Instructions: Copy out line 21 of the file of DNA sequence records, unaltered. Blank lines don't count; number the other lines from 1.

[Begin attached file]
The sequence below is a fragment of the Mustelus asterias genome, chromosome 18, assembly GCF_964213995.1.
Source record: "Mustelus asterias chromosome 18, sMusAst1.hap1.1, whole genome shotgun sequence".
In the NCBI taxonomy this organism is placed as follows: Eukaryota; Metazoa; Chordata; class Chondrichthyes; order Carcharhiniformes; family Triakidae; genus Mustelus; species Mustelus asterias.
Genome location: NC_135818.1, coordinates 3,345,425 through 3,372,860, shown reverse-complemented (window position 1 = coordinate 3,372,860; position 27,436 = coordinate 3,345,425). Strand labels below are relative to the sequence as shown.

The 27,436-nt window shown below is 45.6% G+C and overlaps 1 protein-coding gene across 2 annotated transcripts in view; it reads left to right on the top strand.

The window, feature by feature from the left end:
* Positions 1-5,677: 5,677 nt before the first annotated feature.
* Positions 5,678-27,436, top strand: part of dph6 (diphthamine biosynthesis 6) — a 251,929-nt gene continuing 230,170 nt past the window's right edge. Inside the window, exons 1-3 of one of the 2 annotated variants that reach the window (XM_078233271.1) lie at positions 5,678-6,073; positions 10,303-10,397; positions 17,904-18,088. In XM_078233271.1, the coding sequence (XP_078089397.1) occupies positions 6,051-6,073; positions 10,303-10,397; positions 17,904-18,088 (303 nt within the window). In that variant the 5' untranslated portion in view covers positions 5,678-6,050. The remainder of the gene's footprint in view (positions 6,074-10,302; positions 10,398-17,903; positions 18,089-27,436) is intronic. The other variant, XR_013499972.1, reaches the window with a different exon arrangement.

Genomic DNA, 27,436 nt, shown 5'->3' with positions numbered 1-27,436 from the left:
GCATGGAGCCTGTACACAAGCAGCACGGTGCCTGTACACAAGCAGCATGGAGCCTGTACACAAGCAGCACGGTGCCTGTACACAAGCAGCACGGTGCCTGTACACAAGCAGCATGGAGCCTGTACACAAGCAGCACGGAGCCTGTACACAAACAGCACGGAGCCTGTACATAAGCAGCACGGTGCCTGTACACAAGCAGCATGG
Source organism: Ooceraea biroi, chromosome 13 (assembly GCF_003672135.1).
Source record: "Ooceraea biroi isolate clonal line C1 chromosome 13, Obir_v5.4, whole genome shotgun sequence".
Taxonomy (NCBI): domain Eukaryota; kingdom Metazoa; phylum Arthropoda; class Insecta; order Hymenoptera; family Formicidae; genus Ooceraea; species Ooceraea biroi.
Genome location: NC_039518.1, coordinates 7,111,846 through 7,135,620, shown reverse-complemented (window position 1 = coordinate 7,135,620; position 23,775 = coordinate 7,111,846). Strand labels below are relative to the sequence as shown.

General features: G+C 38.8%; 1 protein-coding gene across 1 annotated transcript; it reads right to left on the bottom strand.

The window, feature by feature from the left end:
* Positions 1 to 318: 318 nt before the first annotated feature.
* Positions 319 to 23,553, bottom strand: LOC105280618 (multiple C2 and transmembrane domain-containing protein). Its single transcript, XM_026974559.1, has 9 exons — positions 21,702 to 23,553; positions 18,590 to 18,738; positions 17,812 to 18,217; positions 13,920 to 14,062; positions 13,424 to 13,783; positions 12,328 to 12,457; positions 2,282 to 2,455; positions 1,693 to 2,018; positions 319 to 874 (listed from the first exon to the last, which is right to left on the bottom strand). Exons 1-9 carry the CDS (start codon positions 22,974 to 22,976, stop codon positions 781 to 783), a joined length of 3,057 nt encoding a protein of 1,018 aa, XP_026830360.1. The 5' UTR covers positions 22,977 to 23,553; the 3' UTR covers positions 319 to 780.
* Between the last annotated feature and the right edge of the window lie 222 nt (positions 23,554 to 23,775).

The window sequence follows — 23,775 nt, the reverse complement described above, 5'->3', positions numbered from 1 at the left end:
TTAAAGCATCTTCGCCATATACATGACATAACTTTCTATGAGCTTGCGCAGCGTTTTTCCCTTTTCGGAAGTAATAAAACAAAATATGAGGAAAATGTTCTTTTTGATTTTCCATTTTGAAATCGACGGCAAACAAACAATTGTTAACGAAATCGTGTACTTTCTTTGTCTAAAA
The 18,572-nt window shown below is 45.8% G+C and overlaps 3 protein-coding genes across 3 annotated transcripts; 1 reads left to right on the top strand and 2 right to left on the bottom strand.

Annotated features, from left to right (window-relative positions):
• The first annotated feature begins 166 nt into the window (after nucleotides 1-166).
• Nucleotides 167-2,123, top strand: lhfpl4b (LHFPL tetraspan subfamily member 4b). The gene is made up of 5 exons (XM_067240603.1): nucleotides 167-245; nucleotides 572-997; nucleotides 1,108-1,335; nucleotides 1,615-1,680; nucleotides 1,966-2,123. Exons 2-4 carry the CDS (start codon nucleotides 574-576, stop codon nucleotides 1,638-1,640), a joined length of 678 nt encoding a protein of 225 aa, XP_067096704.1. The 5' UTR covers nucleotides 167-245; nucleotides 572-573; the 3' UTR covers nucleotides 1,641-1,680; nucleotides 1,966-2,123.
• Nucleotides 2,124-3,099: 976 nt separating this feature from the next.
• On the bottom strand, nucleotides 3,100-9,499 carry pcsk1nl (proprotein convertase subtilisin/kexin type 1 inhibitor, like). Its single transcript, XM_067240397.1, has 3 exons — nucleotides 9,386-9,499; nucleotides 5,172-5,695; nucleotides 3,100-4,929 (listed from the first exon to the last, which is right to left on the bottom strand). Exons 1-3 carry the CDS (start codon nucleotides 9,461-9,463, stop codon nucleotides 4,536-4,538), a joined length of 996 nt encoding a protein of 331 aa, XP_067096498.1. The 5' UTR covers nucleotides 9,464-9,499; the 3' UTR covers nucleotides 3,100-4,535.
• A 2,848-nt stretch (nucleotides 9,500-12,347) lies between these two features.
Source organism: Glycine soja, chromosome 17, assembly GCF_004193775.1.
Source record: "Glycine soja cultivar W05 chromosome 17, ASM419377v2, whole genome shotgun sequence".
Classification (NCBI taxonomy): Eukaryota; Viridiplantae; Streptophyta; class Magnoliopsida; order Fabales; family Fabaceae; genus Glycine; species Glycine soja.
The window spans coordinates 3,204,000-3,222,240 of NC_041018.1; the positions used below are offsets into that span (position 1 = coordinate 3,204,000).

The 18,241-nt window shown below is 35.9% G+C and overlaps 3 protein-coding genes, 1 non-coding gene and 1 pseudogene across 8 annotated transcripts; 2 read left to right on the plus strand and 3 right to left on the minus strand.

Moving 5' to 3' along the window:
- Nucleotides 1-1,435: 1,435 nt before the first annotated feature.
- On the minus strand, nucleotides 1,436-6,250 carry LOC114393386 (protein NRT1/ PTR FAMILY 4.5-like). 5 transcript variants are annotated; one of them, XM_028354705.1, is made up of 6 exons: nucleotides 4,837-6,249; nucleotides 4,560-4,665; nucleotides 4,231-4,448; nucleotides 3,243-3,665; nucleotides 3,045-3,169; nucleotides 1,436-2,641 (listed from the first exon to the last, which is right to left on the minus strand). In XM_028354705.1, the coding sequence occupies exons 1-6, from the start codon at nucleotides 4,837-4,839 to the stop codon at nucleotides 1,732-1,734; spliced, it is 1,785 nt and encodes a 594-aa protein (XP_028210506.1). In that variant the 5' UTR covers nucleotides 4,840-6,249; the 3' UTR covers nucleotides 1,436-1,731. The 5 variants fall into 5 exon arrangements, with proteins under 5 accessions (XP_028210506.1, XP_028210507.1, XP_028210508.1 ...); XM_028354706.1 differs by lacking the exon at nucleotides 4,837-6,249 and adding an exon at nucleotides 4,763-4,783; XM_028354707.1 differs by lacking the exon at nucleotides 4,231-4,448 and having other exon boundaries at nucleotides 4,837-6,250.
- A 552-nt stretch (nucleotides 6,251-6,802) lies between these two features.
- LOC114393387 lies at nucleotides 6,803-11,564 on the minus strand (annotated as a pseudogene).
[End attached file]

TTAAAGCATCTTCGCCATATACATGACATAACTTTCTATGAGCTTGCGCAGCGTTTTTCCCTTTTCGGAAGTAATAAAACAAAATATGAGGAAAATGTTCTTTTTGATTTTCCATTTTGAAATCGACGGCAAACAAACAATTGTTAACGAAATCGTGTACTTTCTTTGTCTAAAA